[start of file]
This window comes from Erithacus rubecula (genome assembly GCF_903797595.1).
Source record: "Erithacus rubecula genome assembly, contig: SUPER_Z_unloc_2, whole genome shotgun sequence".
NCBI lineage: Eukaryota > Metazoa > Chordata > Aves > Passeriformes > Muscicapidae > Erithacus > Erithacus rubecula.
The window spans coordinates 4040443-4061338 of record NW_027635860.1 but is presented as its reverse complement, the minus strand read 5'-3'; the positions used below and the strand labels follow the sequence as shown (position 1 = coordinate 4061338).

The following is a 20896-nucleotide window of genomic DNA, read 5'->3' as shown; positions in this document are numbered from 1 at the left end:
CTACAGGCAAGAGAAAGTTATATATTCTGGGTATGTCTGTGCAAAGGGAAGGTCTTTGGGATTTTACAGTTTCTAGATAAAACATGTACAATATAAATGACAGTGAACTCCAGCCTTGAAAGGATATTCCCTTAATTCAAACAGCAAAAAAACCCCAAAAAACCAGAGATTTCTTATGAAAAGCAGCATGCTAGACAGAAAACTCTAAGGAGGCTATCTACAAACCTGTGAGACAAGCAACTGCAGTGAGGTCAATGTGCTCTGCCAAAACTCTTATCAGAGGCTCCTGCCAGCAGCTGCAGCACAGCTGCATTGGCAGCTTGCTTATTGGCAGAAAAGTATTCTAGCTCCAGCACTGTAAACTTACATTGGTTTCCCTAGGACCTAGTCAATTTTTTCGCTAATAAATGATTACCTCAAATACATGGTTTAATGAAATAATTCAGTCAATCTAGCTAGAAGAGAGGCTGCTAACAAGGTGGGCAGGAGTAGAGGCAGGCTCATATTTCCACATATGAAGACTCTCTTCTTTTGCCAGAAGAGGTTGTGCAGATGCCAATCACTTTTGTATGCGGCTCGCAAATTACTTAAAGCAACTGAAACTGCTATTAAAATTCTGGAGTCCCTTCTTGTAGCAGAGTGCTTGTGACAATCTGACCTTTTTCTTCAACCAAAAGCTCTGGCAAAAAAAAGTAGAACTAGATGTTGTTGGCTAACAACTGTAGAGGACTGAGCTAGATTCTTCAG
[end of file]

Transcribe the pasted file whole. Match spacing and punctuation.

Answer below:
This window comes from Erithacus rubecula (genome assembly GCF_903797595.1).
Source record: "Erithacus rubecula genome assembly, contig: SUPER_Z_unloc_2, whole genome shotgun sequence".
NCBI lineage: Eukaryota > Metazoa > Chordata > Aves > Passeriformes > Muscicapidae > Erithacus > Erithacus rubecula.
The window spans coordinates 4040443-4061338 of record NW_027635860.1 but is presented as its reverse complement, the minus strand read 5'-3'; the positions used below and the strand labels follow the sequence as shown (position 1 = coordinate 4061338).

The following is a 20896-nucleotide window of genomic DNA, read 5'->3' as shown; positions in this document are numbered from 1 at the left end:
CTACAGGCAAGAGAAAGTTATATATTCTGGGTATGTCTGTGCAAAGGGAAGGTCTTTGGGATTTTACAGTTTCTAGATAAAACATGTACAATATAAATGACAGTGAACTCCAGCCTTGAAAGGATATTCCCTTAATTCAAACAGCAAAAAAACCCCAAAAAACCAGAGATTTCTTATGAAAAGCAGCATGCTAGACAGAAAACTCTAAGGAGGCTATCTACAAACCTGTGAGACAAGCAACTGCAGTGAGGTCAATGTGCTCTGCCAAAACTCTTATCAGAGGCTCCTGCCAGCAGCTGCAGCACAGCTGCATTGGCAGCTTGCTTATTGGCAGAAAAGTATTCTAGCTCCAGCACTGTAAACTTACATTGGTTTCCCTAGGACCTAGTCAATTTTTTCGCTAATAAATGATTACCTCAAATACATGGTTTAATGAAATAATTCAGTCAATCTAGCTAGAAGAGAGGCTGCTAACAAGGTGGGCAGGAGTAGAGGCAGGCTCATATTTCCACATATGAAGACTCTCTTCTTTTGCCAGAAGAGGTTGTGCAGATGCCAATCACTTTTGTATGCGGCTCGCAAATTACTTAAAGCAACTGAAACTGCTATTAAAATTCTGGAGTCCCTTCTTGTAGCAGAGTGCTTGTGACAATCTGACCTTTTTCTTCAACCAAAAGCTCTGGCAAAAAAAAGTAGAACTAGATGTTGTTGGCTAACAACTGTAGAGGACTGAGCTAGATTCTTCAG